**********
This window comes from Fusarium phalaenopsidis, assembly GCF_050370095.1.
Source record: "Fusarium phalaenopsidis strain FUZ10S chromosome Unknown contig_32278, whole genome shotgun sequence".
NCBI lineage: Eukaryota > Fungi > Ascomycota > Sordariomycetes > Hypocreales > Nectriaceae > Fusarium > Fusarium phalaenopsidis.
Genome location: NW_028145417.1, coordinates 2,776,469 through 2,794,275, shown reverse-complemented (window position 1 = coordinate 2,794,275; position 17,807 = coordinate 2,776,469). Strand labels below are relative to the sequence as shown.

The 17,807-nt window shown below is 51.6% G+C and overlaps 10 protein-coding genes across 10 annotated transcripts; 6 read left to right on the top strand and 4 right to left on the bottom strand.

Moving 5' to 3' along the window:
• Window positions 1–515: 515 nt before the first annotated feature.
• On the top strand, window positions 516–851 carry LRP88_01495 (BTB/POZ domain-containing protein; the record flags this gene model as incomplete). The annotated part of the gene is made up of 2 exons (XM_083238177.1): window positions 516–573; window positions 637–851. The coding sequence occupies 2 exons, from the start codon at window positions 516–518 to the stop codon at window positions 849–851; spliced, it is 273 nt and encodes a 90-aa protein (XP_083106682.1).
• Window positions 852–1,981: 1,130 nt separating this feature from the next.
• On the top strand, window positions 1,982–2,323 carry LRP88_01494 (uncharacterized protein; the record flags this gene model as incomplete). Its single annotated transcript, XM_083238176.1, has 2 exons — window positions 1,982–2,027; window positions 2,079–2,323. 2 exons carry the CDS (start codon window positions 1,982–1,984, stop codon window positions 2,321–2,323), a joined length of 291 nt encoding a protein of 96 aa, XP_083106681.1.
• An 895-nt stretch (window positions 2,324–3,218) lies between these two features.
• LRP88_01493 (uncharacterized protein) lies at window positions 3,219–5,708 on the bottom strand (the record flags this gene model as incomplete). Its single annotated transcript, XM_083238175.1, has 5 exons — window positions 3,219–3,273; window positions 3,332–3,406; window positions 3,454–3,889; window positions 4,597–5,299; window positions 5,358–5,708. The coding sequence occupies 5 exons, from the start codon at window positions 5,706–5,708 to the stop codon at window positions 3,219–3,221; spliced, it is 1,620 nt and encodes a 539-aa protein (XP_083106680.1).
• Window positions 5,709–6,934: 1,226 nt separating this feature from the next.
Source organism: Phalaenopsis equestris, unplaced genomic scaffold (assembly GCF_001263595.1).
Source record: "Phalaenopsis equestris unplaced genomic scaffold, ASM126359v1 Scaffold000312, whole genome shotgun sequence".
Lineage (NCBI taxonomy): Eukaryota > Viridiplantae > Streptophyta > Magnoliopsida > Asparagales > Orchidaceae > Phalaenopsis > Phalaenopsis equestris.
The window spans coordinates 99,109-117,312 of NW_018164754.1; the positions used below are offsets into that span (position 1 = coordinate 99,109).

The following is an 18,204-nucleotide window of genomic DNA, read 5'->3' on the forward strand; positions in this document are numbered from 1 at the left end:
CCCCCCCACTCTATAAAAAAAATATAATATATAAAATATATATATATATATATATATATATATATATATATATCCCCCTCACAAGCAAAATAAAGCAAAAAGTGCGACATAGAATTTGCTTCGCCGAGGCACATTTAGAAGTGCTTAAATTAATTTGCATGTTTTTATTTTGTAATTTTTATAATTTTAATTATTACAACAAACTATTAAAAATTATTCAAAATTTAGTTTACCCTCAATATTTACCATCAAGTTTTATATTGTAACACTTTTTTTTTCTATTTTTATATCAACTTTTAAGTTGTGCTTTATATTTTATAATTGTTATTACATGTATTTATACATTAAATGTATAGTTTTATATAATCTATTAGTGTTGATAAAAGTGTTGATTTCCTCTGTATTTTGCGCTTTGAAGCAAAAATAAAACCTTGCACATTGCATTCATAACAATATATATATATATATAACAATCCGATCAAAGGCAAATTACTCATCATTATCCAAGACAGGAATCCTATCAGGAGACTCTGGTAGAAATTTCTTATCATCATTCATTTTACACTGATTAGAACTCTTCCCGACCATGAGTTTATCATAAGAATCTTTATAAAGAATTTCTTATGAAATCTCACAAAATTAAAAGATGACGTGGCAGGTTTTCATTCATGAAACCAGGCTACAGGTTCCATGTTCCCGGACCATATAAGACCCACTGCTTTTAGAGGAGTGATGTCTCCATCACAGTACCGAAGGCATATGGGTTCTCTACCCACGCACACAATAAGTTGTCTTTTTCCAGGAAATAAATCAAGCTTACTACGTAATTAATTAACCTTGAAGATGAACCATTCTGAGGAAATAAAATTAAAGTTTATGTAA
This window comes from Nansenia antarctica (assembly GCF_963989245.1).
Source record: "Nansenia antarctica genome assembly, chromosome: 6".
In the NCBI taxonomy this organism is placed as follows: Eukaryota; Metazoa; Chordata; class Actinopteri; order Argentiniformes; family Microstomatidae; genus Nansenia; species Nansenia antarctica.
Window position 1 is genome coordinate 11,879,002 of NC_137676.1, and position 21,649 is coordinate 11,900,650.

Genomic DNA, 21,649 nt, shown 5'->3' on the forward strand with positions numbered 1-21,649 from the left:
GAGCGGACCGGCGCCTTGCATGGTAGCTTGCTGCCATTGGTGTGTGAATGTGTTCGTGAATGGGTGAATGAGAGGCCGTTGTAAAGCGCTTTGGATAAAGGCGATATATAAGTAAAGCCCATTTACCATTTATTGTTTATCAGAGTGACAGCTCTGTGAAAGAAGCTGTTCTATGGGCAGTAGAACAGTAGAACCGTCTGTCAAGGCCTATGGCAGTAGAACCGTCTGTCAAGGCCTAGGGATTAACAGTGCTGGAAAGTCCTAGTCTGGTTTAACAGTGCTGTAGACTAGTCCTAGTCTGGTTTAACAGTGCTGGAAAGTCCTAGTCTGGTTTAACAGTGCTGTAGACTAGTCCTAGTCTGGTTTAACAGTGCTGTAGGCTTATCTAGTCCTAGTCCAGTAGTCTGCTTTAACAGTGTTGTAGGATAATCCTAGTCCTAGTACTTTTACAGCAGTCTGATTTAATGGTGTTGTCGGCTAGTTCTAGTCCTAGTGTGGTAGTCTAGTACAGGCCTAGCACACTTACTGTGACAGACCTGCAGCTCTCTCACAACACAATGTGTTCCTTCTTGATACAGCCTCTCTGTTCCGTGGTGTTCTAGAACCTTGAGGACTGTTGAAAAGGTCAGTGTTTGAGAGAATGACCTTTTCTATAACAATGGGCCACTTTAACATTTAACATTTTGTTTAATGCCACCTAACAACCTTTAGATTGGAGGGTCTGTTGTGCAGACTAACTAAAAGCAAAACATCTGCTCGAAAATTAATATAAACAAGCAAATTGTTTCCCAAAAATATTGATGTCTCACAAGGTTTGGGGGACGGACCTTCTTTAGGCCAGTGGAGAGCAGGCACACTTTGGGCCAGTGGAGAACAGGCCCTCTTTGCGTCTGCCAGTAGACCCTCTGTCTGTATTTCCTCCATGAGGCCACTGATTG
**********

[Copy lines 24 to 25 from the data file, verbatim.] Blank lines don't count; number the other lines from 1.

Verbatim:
Genomic DNA, 21,649 nt, shown 5'->3' on the forward strand with positions numbered 1-21,649 from the left:
GAGCGGACCGGCGCCTTGCATGGTAGCTTGCTGCCATTGGTGTGTGAATGTGTTCGTGAATGGGTGAATGAGAGGCCGTTGTAAAGCGCTTTGGATAAAGGCGATATATAAGTAAAGCCCATTTACCATTTATTGTTTATCAGAGTGACAGCTCTGTGAAAGAAGCTGTTCTATGGGCAGTAGAACAGTAGAACCGTCTGTCAAGGCCTATGGCAGTAGAACCGTCTGTCAAGGCCTAGGGATTAACAGTGCTGGAAAGTCCTAGTCTGGTTTAACAGTGCTGTAGACTAGTCCTAGTCTGGTTTAACAGTGCTGGAAAGTCCTAGTCTGGTTTAACAGTGCTGTAGACTAGTCCTAGTCTGGTTTAACAGTGCTGTAGGCTTATCTAGTCCTAGTCCAGTAGTCTGCTTTAACAGTGTTGTAGGATAATCCTAGTCCTAGTACTTTTACAGCAGTCTGATTTAATGGTGTTGTCGGCTAGTTCTAGTCCTAGTGTGGTAGTCTAGTACAGGCCTAGCACACTTACTGTGACAGACCTGCAGCTCTCTCACAACACAATGTGTTCCTTCTTGATACAGCCTCTCTGTTCCGTGGTGTTCTAGAACCTTGAGGACTGTTGAAAAGGTCAGTGTTTGAGAGAATGACCTTTTCTATAACAATGGGCCACTTTAACATTTAACATTTTGTTTAATGCCACCTAACAACCTTTAGATTGGAGGGTCTGTTGTGCAGACTAACTAAAAGCAAAACATCTGCTCGAAAATTAATATAAACAAGCAAATTGTTTCCCAAAAATATTGATGTCTCACAAGGTTTGGGGGACGGACCTTCTTTAGGCCAGTGGAGAGCAGGCACACTTTGGGCCAGTGGAGAACAGGCCCTCTTTGCGTCTGCCAGTAGACCCTCTGTCTGTATTTCCTCCATGAGGCCACTGATTG